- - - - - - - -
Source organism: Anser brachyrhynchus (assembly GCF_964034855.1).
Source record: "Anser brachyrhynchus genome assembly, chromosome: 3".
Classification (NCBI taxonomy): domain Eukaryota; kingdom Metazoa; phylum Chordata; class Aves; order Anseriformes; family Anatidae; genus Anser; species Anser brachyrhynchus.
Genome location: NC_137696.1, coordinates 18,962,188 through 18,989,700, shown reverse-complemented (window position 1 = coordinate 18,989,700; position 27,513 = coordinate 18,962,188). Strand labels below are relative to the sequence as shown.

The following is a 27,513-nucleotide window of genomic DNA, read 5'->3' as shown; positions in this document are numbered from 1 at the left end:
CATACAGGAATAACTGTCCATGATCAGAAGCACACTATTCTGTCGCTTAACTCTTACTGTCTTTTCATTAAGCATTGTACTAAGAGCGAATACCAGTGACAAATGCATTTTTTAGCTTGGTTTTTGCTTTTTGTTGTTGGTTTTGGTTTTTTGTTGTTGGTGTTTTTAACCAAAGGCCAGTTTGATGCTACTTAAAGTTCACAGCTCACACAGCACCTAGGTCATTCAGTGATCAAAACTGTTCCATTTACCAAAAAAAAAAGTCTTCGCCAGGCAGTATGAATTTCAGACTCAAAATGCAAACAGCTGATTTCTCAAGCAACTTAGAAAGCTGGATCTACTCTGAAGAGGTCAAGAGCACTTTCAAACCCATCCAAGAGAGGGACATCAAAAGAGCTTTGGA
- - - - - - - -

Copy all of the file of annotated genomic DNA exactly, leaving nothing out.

Source organism: Anser brachyrhynchus (assembly GCF_964034855.1).
Source record: "Anser brachyrhynchus genome assembly, chromosome: 3".
Classification (NCBI taxonomy): domain Eukaryota; kingdom Metazoa; phylum Chordata; class Aves; order Anseriformes; family Anatidae; genus Anser; species Anser brachyrhynchus.
Genome location: NC_137696.1, coordinates 18,962,188 through 18,989,700, shown reverse-complemented (window position 1 = coordinate 18,989,700; position 27,513 = coordinate 18,962,188). Strand labels below are relative to the sequence as shown.

The following is a 27,513-nucleotide window of genomic DNA, read 5'->3' as shown; positions in this document are numbered from 1 at the left end:
CATACAGGAATAACTGTCCATGATCAGAAGCACACTATTCTGTCGCTTAACTCTTACTGTCTTTTCATTAAGCATTGTACTAAGAGCGAATACCAGTGACAAATGCATTTTTTAGCTTGGTTTTTGCTTTTTGTTGTTGGTTTTGGTTTTTTGTTGTTGGTGTTTTTAACCAAAGGCCAGTTTGATGCTACTTAAAGTTCACAGCTCACACAGCACCTAGGTCATTCAGTGATCAAAACTGTTCCATTTACCAAAAAAAAAAGTCTTCGCCAGGCAGTATGAATTTCAGACTCAAAATGCAAACAGCTGATTTCTCAAGCAACTTAGAAAGCTGGATCTACTCTGAAGAGGTCAAGAGCACTTTCAAACCCATCCAAGAGAGGGACATCAAAAGAGCTTTGGA